She's not even real, and I love her like a Whitney.
Witness the sass:
When DJay informs her that he'll be hanging with Skinny Black, the local rapper turned national success story that DJay sort of vaguely knew back in the day and who thus kicks off DJay's premature mid-life crisis, Lex is unmoved: "So, what? Am I supposed to piss myself or sumin'?"
Also? She refers to Nola's braids as a "kitchen-ass hairdo." The accuracy of a journalist with the finesse of a poet! Lex (that's short for Lexus because of course it is) is honestly my hero.
Yeah, baby. I'm hongry, too.
Rounding out DJay's triumvirate of hoes is Shug (Color Purple much?), played by the normally lovely, Beyoncé-esque Taraji P. Henson, who looks like she's having a wicked thyroid flare-up.
Yeah, no idea. Maybe it was the Memphis heat, or the fake pregnancy. Shug is DJay's bottom bitch, which means she's constantly put down, despite being as sweet as her name suggests. Pregnant and maternal (she has a greater bond with Lex's son than even Lex does), she is a Mary among Magdalenes.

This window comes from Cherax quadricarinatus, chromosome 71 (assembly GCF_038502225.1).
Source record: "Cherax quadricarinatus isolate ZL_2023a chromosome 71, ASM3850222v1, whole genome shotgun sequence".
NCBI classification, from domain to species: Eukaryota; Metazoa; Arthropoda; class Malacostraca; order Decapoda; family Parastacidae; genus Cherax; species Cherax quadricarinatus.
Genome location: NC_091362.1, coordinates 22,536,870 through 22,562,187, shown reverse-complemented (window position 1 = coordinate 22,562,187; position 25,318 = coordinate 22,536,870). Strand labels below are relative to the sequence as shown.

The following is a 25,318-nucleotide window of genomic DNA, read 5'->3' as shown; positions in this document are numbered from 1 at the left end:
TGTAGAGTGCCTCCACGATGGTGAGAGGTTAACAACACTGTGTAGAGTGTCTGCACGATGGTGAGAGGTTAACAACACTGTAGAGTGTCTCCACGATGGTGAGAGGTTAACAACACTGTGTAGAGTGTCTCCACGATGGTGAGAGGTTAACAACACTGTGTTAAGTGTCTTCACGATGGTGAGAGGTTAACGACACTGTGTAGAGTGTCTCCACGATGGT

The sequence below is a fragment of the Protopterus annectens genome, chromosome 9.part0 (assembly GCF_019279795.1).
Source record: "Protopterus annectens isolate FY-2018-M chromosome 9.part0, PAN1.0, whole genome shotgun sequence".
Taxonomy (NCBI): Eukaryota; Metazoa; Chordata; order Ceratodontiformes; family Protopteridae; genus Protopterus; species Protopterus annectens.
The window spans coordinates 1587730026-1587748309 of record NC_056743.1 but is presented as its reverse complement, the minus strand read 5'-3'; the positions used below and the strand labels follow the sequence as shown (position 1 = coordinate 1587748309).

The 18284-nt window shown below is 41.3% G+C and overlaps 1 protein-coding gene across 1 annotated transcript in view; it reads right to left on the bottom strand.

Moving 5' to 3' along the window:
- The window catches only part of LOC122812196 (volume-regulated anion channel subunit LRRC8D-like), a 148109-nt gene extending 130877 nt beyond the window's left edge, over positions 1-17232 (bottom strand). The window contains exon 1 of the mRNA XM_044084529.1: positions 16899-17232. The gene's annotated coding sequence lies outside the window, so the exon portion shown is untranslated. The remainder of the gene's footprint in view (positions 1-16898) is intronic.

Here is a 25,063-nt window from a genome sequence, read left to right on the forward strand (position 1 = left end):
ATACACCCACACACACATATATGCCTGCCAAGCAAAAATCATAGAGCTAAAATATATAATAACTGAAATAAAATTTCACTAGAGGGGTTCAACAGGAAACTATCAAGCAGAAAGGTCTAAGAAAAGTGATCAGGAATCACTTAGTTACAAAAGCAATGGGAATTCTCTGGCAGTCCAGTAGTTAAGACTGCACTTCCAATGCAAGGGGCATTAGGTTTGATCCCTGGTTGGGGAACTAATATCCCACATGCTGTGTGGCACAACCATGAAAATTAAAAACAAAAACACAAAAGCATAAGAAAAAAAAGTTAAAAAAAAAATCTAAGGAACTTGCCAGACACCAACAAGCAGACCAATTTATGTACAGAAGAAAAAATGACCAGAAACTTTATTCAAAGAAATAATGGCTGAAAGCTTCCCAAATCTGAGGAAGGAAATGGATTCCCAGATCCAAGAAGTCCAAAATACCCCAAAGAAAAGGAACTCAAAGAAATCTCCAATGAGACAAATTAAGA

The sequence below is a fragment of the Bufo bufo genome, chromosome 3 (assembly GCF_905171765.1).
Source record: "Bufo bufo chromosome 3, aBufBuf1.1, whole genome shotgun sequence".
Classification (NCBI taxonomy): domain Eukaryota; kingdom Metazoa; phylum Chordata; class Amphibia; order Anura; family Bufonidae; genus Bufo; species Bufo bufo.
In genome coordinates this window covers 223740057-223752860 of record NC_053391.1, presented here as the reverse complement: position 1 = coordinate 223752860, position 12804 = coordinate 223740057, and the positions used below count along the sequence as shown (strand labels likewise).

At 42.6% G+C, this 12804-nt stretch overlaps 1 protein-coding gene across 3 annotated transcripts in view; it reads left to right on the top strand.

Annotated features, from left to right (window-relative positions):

Shug gets a chance to shine, though, singing the highly unlikely hooks to DJay's demo recordings, which have highly unlikely production values. Her literal discovery of her voice for the best song in the film (the Three 6 Mafia-penned "It's Hard Out Here for a Pimp") is one of the movie's emotional high points. But then, so is this:
Shug gets devoured! Just kidding -- but it seems things are going that way during the insane, 40-second kiss that kicks off Flow's third act and makes DJay's affection for Shug unquestionable. The music swells as their tongues slither and you don't know if you're watching old Hollywood, a porno or a carnival.